from matplotlib.ticker import LinearLocator, FormatStrFormatter
from sklearn.tree import DecisionTreeRegressor, plot_tree
import sklearn
from sklearn.datasets import make_classification
from sklearn.ensemble import RandomForestClassifier
from sklearn.datasets import make_regression
from sklearn.ensemble import RandomForestRegressor
from sklearn.model_selection import RepeatedKFold
import time
from scipy.stats import pearsonr
from scipy.stats import spearmanr
import dtale
from dtale.views import startup
from dtale.app import get_instance
import webbrowser
import dtale.global_state as global_state
import dtale.app as dtale_app
from matplotlib.pyplot import axis, hist
from scipy import stats as stats
from bioinfokit.analys import stat
from statsmodels.stats.anova import AnovaRM
import statsmodels.api as sm
from statsmodels.graphics.factorplots import interaction_plot
from sklearn.decomposition import PCA
    
title = '<p style="font-family:sans-serif; color:red; font-size: 39px; text-align: center;"><b>Code testing environment</b></p>'
st.markdown(title, unsafe_allow_html=True)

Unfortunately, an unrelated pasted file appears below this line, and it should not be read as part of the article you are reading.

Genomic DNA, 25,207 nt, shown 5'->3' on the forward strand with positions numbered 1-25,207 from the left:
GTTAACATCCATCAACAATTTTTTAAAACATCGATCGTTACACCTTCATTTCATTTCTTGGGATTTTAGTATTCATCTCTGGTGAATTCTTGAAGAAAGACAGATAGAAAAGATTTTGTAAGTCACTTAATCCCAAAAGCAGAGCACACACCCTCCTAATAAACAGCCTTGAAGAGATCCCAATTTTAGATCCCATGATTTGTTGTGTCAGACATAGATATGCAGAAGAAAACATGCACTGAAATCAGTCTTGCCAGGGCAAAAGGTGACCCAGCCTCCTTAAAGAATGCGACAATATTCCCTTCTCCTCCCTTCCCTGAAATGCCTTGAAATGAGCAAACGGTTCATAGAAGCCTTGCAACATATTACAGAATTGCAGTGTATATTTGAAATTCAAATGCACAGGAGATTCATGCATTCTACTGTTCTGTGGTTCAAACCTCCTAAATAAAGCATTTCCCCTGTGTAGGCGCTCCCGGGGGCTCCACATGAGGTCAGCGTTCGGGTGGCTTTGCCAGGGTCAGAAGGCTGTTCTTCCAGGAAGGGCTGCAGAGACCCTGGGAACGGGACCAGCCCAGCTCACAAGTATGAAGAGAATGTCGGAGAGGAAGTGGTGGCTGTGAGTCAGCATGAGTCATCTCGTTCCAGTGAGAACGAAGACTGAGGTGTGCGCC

### From Jupyter - 0. Prepare the data

# Read data
df = pd.read_csv('allrecordsohe.csv', low_memory=False)
df2 = pd.read_csv('allrecords.csv', low_memory=False)
branddf = pd.read_csv('Brandname encoding.csv', low_memory=False)

# Check for empty data
df.isnull().sum()
df2.isnull().sum()

# Remove NaN
nr_samples_before = df.shape[0]
df = df.fillna(0)
print('Removed %s samples' % (nr_samples_before - df.shape[0]))
nr_samples_before = df2.shape[0]
df2 = df2.fillna(0)
print('Removed %s samples' % (nr_samples_before - df2.shape[0]))

# Drop irrelevant variables
df.drop(['TD_ID', 'KRUX_ID', 'TAP_IT_ID', 'GOOGLE_CLIENT_ID'], axis=1, inplace=True)
df2.drop(['TD_ID', 'KRUX_ID', 'TAP_IT_ID', 'GOOGLE_CLIENT_ID'], axis=1, inplace=True)

# df = df.reset_index()
# df2 = df2.reset_index()

### End

### Enter code to test here

with st.spinner('Please wait while we conduct principal component analysis'):

    my_bar = st.progress(0)